Publisher Breakthrough Publishing Co.
Date September 1979
Subject.Topical (LCSH)
  • Women--Texas--Periodicals
  • Feminism--United States--Periodicals
Subject.Geographic (TGN)
  • Houston, Texas
Genre (AAT)
  • periodicals
Language English
Physical Description 28 page periodical
Format (IMT)
  • image/jpeg
Original Item Location http://library.uh.edu/record=b2332724~S11
Digital Collection Houston and Texas Feminist and Lesbian Newsletters
Digital Collection URL http://digital.lib.uh.edu/collection/feminist
Repository Special Collections, University of Houston Libraries
Repository URL http://info.lib.uh.edu/about/campus-libraries-collections/special-collections
Use and Reproduction Educational use only, no other permissions given. Copyright to this resource is held by the content creator, author, artist or other entity, and is provided here for educational purposes only. It may not be reproduced or distributed in any format without written permission of the copyright owner. For more information please see the UH Digital Library Fair Use policy on the “About” page of this website.
File name index.cpd
Item Description
Title Page 7
Subject.Topical (LCSH)
  • Women--Texas--Periodicals
  • Feminism--United States--Periodicals
Repository Special Collections, University of Houston Libraries
Use and Reproduction Educational use only, no other permissions given. Copyright to this resource is held by the content creator, author, artist or other entity, and is provided here for educational purposes only. It may not be reproduced or distributed in any format without written permission of the copyright owner. For more information please see the UH Digital Library Fair Use policy on the “About” page of this website.
File name femin_201109_553ag.jpg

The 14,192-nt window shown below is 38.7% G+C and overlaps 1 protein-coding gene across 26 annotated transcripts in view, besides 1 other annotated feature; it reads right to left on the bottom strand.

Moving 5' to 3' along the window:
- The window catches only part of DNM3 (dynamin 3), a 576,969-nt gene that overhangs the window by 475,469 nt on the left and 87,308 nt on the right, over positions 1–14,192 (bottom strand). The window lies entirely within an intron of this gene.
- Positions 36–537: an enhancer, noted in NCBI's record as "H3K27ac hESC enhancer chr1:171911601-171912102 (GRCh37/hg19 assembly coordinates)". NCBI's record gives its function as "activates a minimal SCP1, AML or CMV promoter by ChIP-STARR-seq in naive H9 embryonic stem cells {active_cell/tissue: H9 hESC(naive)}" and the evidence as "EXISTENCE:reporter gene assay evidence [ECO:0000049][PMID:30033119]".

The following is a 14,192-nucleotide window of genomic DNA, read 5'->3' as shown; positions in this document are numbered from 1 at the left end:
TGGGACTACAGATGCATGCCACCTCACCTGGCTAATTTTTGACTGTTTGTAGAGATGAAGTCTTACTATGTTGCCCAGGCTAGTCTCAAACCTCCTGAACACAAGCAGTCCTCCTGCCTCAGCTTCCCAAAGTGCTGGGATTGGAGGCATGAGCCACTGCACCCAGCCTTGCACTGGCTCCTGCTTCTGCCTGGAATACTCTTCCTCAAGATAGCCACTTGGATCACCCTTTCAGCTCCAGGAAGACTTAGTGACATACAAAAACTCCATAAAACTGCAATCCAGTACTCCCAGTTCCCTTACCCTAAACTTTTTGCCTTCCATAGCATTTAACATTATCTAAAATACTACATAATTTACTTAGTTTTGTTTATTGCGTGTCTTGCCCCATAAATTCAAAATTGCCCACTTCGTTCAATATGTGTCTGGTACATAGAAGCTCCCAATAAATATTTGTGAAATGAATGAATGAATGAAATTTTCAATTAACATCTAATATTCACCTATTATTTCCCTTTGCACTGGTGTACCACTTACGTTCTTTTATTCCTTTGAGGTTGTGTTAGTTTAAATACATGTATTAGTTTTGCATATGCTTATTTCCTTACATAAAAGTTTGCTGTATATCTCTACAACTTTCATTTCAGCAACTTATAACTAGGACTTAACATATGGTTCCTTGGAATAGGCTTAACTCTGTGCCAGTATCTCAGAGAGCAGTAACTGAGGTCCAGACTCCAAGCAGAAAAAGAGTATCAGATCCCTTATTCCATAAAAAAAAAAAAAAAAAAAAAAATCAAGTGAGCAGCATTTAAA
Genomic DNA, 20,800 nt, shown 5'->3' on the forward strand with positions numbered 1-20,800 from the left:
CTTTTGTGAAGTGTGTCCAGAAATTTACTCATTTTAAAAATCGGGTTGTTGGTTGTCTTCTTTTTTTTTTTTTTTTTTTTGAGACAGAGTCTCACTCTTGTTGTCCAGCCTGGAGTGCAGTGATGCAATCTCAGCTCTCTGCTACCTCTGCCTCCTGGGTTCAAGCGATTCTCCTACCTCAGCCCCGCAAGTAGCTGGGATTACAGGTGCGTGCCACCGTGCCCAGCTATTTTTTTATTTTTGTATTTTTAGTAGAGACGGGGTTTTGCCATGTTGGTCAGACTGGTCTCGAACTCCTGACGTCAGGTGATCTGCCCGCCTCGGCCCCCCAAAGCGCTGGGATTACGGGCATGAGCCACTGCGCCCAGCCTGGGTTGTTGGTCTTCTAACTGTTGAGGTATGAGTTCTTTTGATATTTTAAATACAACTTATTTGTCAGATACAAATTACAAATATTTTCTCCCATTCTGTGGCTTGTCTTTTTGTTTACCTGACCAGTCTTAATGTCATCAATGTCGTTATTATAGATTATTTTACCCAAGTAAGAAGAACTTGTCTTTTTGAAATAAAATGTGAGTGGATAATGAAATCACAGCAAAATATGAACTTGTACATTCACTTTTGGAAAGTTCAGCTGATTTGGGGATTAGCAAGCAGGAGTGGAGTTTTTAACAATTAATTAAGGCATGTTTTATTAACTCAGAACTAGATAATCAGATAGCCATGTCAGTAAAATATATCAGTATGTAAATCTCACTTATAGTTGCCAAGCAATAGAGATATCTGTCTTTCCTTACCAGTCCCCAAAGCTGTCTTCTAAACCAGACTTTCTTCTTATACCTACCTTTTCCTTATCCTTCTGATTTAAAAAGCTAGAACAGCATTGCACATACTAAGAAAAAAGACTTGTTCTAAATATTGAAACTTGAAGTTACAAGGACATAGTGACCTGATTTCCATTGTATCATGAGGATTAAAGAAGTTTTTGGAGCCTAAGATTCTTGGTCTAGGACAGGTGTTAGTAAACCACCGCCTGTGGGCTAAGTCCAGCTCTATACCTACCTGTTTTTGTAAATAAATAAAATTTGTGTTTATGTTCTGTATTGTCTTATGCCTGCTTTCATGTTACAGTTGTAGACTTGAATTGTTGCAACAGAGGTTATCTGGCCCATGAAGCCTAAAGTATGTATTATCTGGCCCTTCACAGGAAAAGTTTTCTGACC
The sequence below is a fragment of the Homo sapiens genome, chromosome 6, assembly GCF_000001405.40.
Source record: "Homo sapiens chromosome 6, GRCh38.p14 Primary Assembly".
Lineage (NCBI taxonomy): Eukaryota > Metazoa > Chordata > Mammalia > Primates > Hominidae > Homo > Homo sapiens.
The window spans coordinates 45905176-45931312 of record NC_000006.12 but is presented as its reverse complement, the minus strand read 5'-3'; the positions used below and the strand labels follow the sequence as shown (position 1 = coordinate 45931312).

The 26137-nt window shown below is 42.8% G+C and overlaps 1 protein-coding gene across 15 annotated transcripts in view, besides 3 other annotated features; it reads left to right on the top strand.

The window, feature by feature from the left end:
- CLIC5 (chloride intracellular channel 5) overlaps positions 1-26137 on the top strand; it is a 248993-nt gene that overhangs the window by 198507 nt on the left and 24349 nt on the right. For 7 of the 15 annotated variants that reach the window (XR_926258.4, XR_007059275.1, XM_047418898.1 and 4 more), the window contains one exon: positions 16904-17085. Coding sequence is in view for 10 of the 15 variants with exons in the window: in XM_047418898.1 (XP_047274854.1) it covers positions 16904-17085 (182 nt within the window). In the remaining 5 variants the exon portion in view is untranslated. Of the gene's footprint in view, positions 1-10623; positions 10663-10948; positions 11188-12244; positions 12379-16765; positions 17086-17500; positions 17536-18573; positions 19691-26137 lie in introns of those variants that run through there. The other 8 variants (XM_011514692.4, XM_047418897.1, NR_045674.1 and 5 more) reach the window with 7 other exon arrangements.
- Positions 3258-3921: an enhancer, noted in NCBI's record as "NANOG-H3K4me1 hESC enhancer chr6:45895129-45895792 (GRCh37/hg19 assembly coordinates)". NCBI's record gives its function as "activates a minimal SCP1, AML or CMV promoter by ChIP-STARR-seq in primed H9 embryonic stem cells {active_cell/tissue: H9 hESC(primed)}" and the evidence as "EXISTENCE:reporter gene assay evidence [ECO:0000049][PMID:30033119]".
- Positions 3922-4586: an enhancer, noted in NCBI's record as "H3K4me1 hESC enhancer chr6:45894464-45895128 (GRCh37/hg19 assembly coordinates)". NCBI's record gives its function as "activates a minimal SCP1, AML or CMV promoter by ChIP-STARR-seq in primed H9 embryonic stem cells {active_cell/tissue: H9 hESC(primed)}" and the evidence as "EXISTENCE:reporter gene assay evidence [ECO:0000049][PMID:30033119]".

Transcript owner of the Los Angeles Times and myriad other properties. The media conglomerate had sales topping $ 1.4 billion last year and is one of the most profitable companies in the nation. In fact, profits are so high, insiders say, the firm is looking for ways to spend money—on the theory that if you don't spend it, Uncle Sam will get it anyway. The firm has a reputation for improving the papers it buys. Since it took over the Dallas paper, the editorial budget has doubled and the "news hole" has increased by 30 percent. So the Houston outpost is a logical step and follows close on the heels of the paper's creation of a one-person Mexico City bureau. In this day and age, what replaces the town hall, the forum?" asked Adele Santos. "Clearly, television could." Santos and James Blue have created a fascinating and innovative TV project where the viewer is an active participant in the making of a documentary film. The Invisible City (see story p. 16) is a series of five programs produced and directed by Santos and Blue, with video and film production by Lynn Corcoran and Tom Sims. Four of the five segments have already appeared on Channel 8; the final one will air October 1. Material from all five segments will then be edited to create a one- hour documentary film, to be completed by the first of next year. "What is unique about the project," said Blue, " is the audience participation." It sounds too good to be true. Public access to TV. The public's airwaves being used by the public. But do minorities, the poor, the under-educated, the transient, the people affected most by this series, watch? "Amazingly, they did in this case," asserted Santos. "The whole of Carverdale was watching the first segment. Then they get hooked into the process. I think we're hitting a broad spectrum." Mindful of the advent of cable TV to Houston, I asked Blue whether the public access channels, which cable is obliged to provide, could be used for similar projects. "They could," he replied, "but nobody would watch. It's got to happen on the channels where people watch." It may be a long time before viewer- participation documentaries preempt Monday Night Football. But when minorities and the poor tune in to Channel 8, that bastion of the white middle class, something is happening in the Invisible City. It's bad enough that the Susan B. Anthony dollar—because of its two-bit size—has not been accepted by the public. But even worse, for feminists, has been the opprobium heaped on Anthony herself by certain individuals, most notably in letters to the editor. So it was heartening to see the following letter from Diann Peterson of Minneapolis, which appeared last month in the Minneapolis Tribune. Well, well, well, we now have a "blue- nosed, bad-tempered, monomania-suffering old maid on a fake silver dollar, " as Ernest B. Furgurson kindly pointed out /Tribune, July 9). Too bad he didn't point out that on the $20 bill we have a man who stole Cherokee Indian lands and then forced them on a death march. Or how about the drunken general whose administration was fraught with corruption, w h o res ides on the $50 b ill ? How could Furgurson forget the two blessed forefathers who framed our Constitution with its implicit ideals of freedom and dignity for all, but who enslaved black men, women and children, and who are on our $1 and $2 bills? Then look again at Susan B. Anthony, who, while never achieving the worship accorded the aforementioned hypocrites, stayed true to her ideals of freedom and equality for all. large Crumbaker, Houston Post gossip columnist, sometimes >hides little bombshells among the froth and glitter of the Zum-Zum Gang. For example, last July (under Super People) she chided the New York Times for saying, in a review of Confession and Avoidance, that author Leon Jaworski wrote the bestseller to "take shots at his enemies." Not so, said Crumbaker. "What the Times reviewer doesn't know is that , only hours before the book was to roll off the presses, Leon deleted some really strong material which might have been harmful to Richard Nixon and two highly placed Republicans." Apparently this was done over the publishers' strong objections. The deleted remarks were about "someone who is a (presidential) candidate," claimed Crumbaker, which should narrow down the field somewhat. Why didn't the media pick up on the story? "I don't know," said Crumbaker. "It would make a fascinating little tale." When Crumbaker was in England recently, she reported that her dinner partner one night was a British intelligence officer, who offered the intriguing suggestion that the Ayatollah Khomeini is an imposter. "He said the real Khomeini had three fingers missing from his left hand," recalled Crumbaker. "He told me that everybody in British intelligence knows that." Again, no news organizations picked up the story. Which didn't seem to worry the exuberant Crumbaker. "Wasn't that fun?" she said of the Khomeini story. "God, I loved that!" So did I. SPECIAL SCREENINGS DAILY If you're looking for a new way to advertise, or if you have a unique printing problem, try our silkscreening services. We can print anything from t-shirts to a table top, including: Exhibit & display work, 8' panels (on formica or glass), 20' banners, outdoor signs, t-shirts and garments, and brochure covers. Call us for an estimate on your special screening. A&E SCREEN PRINTING Mary Lou Crossley, Curlis Ann Reynolds 6245 Brookhill #2, Houston, Texas 77087/(713) 644-1731 2043 West Gray, Houston, Texas 77019 (713) 526-9991 f YE fftANCE jewelry, wearables, antiques, handcrafts Pam Glosserman Eve France Tuts..—Jk+: /C-rV /7Z4 Jl/sso////£r INSURANCE for your Business, Your Estate and You including: health insurance disability income life insurance retirement plans please call: GRETCHEN D. STEPHENS, C.LU. 4801 WOODWAY, SUITE 320 WEST HOUSTON, TEXAS 77056 626-2770 HOUSTON BREAKTHROUGH SEPTEMBER 1979